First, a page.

“I have been working to make Georgia the most business-friendly state in the nation.”
Government does not create jobs. Working with that premise, it has been a top priority of mine to help create a healthy economy in which new jobs can be made so our District and the state can flourish.
The district needs to continue to use and market its assets to bring in good jobs that offer real benefits and pay. In order for these jobs to come, government needs to get out of the way! Such government interference in the free market essentially steals profits, hinders job growth, and suppresses the small business from growing and competing. If you doubt this, just try opening a lemonade stand without breaking some law. I have been working to make Georgia the most business-friendly state in the nation. In fact, because of the policies I have supported over the last eight years, Georgia has been named as the top place to do business in the United States, five years in a row.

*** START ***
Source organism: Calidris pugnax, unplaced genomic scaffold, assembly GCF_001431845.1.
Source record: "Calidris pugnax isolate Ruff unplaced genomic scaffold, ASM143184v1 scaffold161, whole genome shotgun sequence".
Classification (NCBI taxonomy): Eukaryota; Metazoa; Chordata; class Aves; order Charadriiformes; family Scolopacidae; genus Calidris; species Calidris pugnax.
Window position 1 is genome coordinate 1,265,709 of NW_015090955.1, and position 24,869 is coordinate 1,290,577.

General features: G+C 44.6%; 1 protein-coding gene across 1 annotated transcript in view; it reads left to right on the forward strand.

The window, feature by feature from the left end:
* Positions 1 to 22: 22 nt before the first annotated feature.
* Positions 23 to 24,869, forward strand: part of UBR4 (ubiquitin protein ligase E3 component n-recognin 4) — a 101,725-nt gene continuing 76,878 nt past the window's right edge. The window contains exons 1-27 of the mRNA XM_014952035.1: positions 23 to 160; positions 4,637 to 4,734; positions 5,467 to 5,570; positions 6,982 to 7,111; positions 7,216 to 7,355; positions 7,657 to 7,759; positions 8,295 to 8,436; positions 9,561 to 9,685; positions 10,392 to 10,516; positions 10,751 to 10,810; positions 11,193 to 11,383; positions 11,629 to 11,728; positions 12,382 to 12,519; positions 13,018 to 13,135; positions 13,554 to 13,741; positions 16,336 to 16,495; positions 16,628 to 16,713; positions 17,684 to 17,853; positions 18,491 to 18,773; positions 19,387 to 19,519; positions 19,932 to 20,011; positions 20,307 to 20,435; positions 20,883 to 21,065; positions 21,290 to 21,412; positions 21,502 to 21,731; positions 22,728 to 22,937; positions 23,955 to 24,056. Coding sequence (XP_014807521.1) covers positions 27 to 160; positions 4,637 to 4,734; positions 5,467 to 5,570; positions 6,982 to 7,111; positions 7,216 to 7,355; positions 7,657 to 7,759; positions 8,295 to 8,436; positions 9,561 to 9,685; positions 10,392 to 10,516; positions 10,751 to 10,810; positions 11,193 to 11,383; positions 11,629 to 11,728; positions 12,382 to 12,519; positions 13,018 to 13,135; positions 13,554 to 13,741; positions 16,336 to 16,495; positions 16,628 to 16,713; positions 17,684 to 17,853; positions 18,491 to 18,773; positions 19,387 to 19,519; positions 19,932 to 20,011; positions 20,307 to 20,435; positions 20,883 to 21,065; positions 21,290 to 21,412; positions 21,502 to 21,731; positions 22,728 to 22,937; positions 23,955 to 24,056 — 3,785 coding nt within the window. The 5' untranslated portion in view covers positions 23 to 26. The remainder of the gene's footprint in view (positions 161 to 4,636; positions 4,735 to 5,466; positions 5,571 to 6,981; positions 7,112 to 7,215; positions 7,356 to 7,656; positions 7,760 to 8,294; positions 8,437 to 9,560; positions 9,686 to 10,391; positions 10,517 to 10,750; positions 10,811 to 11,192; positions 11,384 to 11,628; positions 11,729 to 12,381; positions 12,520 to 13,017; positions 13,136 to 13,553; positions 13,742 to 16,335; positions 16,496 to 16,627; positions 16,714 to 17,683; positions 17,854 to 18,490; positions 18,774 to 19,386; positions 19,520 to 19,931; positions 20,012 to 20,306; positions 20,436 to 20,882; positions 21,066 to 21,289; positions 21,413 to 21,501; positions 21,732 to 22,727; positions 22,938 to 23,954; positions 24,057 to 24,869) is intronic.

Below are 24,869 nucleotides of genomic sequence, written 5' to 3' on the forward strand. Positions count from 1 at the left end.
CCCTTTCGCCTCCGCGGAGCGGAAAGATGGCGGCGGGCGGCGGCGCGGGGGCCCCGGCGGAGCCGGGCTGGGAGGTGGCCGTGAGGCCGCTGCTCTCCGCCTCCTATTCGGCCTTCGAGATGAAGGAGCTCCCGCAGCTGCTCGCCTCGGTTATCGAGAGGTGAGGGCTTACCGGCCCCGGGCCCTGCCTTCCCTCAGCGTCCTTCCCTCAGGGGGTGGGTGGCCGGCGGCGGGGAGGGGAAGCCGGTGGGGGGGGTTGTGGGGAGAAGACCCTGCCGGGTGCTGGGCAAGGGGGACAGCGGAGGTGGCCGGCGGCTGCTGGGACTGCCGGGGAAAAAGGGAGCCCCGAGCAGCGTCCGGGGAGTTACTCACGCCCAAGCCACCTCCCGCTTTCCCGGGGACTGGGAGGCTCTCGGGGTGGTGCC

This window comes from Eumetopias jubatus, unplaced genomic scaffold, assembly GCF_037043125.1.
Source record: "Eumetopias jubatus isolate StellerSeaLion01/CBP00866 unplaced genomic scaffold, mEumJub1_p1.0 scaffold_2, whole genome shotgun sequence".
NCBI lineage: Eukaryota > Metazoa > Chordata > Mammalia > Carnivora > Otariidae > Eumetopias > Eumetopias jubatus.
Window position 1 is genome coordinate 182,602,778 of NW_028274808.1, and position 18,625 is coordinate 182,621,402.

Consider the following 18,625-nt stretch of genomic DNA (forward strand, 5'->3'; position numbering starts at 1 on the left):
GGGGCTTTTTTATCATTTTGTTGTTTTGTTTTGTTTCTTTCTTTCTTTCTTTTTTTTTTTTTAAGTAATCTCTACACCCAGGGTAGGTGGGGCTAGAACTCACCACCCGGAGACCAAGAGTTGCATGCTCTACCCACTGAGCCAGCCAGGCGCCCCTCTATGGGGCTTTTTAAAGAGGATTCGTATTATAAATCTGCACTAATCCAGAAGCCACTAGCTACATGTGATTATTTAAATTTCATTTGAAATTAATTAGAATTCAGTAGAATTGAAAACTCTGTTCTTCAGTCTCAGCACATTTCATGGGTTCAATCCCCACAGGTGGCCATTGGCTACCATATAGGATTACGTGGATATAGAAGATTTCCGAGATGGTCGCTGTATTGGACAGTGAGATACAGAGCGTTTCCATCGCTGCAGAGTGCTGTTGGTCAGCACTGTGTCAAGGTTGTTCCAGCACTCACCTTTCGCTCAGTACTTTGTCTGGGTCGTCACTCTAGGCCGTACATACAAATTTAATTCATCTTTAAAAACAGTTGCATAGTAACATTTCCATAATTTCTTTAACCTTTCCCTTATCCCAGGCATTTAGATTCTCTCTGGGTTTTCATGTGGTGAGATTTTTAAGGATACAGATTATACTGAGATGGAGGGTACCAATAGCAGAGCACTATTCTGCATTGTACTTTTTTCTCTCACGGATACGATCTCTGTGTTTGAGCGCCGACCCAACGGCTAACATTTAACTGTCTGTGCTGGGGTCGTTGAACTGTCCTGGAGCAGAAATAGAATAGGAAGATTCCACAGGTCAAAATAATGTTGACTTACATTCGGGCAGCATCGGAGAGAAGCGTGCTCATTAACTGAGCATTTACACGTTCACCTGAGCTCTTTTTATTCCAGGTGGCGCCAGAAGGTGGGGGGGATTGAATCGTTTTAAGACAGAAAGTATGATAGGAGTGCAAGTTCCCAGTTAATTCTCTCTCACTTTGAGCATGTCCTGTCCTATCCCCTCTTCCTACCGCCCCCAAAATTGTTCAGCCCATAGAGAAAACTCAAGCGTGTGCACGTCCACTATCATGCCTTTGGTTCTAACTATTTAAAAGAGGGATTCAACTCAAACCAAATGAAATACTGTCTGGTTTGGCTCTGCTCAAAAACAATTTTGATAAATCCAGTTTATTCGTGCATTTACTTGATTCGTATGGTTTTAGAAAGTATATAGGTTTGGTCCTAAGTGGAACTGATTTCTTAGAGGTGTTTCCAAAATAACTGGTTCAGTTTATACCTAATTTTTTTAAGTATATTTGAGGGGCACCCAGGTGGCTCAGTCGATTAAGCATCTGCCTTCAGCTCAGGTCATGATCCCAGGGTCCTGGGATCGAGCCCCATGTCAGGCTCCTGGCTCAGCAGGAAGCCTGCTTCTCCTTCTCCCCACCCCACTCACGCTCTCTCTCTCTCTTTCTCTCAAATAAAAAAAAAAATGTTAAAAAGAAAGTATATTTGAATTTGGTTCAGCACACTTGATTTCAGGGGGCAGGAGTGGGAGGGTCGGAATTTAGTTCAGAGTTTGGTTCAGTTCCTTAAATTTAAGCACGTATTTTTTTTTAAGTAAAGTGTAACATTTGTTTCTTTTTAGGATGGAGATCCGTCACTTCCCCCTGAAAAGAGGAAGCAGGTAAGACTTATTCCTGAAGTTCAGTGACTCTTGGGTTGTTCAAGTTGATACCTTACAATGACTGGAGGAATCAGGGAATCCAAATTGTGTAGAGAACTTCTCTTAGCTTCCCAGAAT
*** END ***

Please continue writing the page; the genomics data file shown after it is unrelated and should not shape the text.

Also, because of the policies I have supported during my years of service, Georgia ranks first in the nation for growth in women-owned businesses.
Rep. Spencer’s Record on Jobs
HB 1 (2017) — The Georgia Spaceflight Act. Creates a limited liability shield for space flight operators and manufacturers of space vehicles in the State of Georgia. This law is the minimum commercial space industry standard that space companies desire in order to bring jobs to the state. This is one of Representative Spencer’s signature legislative achievements.